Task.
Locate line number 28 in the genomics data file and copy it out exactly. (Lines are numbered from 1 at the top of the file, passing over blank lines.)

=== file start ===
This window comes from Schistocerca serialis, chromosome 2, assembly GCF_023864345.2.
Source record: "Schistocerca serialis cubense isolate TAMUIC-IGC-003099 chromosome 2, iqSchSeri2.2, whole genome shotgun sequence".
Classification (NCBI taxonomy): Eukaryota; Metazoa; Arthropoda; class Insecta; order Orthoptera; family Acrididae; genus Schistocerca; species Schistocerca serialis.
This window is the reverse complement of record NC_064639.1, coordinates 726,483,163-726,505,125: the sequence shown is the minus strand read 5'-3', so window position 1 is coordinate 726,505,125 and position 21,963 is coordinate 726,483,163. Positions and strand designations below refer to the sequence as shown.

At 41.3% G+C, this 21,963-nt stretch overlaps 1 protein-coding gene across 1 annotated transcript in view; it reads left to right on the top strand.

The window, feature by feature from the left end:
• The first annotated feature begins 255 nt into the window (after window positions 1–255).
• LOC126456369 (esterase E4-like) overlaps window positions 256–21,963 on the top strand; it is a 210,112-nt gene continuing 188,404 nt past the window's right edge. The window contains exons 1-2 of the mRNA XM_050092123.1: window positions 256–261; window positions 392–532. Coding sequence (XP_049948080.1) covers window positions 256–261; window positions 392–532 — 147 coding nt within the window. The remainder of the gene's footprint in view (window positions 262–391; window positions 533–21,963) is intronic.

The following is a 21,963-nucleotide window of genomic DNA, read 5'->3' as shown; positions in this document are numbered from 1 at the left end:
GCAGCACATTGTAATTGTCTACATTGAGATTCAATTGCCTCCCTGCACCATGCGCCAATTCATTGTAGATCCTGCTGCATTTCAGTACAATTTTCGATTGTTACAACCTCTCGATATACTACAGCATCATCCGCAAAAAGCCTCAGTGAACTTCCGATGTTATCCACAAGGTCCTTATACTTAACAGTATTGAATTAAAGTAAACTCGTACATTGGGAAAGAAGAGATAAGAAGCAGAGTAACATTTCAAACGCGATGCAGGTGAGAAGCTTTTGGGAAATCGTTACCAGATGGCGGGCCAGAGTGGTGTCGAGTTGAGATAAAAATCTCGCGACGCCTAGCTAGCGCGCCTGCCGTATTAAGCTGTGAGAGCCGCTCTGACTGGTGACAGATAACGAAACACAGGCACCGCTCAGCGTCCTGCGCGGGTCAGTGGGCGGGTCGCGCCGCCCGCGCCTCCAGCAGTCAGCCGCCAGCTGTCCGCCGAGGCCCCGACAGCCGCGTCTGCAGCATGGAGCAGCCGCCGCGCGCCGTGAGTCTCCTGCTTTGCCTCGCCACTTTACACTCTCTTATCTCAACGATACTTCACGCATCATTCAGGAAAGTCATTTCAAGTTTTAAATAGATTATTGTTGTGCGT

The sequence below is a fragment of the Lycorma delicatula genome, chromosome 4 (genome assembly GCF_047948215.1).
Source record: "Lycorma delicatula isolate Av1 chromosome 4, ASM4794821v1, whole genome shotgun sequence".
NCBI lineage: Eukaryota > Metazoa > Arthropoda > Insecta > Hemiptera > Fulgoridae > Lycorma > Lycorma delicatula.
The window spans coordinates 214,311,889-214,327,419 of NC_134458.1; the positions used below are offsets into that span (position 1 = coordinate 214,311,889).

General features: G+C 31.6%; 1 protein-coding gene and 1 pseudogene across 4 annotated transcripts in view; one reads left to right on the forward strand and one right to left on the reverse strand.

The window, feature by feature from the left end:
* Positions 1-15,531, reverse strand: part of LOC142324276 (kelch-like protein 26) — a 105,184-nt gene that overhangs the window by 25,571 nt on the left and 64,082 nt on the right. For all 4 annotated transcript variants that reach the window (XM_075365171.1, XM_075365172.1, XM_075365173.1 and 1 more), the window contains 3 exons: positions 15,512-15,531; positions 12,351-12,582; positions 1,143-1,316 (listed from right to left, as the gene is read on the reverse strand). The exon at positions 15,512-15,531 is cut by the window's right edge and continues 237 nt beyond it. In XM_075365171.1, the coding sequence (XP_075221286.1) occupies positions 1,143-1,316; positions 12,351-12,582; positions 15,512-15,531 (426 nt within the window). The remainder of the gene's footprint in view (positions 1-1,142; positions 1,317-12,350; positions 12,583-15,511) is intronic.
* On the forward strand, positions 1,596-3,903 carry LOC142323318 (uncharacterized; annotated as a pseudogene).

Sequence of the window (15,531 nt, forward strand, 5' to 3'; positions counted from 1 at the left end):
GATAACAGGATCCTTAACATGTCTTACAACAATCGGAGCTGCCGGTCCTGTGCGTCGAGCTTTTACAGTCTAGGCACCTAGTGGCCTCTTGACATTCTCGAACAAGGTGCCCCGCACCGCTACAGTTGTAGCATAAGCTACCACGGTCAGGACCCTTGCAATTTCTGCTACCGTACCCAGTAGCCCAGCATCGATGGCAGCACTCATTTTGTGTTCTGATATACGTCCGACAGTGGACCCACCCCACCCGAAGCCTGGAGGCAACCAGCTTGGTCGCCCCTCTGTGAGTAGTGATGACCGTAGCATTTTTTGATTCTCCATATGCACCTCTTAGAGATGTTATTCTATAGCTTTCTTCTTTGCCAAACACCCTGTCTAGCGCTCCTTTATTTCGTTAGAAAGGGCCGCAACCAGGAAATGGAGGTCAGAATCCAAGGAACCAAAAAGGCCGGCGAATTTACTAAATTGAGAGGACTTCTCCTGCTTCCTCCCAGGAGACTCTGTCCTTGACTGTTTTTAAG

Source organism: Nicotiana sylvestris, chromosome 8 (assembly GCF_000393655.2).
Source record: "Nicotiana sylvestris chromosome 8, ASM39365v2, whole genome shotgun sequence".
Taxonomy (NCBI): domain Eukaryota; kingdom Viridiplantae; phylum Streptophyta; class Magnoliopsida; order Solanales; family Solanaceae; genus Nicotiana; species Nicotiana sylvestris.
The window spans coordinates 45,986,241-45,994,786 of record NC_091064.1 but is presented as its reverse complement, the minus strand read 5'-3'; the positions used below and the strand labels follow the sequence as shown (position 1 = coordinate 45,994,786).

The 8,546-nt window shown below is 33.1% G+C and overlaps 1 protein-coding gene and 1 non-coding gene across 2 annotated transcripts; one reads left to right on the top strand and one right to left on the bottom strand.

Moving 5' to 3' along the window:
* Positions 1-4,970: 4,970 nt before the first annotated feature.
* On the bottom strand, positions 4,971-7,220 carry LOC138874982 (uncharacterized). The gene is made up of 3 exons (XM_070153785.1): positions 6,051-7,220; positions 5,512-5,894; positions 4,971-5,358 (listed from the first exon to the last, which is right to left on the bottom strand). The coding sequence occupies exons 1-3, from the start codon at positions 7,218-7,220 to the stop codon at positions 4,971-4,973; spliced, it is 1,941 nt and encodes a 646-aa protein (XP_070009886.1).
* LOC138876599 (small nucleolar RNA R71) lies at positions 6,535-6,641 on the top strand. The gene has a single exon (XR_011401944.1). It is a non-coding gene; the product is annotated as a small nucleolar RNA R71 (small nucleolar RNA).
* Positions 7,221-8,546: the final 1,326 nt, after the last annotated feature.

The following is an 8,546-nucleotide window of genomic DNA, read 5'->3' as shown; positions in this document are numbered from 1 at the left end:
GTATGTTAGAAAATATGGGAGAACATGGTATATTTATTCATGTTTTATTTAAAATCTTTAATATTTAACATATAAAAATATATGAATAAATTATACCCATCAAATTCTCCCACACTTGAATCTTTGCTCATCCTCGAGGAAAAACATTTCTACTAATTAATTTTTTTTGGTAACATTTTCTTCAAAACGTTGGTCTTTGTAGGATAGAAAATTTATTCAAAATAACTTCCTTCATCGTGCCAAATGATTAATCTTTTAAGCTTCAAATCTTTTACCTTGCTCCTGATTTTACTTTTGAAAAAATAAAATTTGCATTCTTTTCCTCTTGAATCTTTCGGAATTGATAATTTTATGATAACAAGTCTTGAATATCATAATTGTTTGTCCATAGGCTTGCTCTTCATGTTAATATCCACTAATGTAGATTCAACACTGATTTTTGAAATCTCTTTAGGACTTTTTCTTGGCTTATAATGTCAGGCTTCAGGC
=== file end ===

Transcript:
* On the bottom strand, positions 4,971-7,220 carry LOC138874982 (uncharacterized). The gene is made up of 3 exons (XM_070153785.1): positions 6,051-7,220; positions 5,512-5,894; positions 4,971-5,358 (listed from the first exon to the last, which is right to left on the bottom strand). The coding sequence occupies exons 1-3, from the start codon at positions 7,218-7,220 to the stop codon at positions 4,971-4,973; spliced, it is 1,941 nt and encodes a 646-aa protein (XP_070009886.1).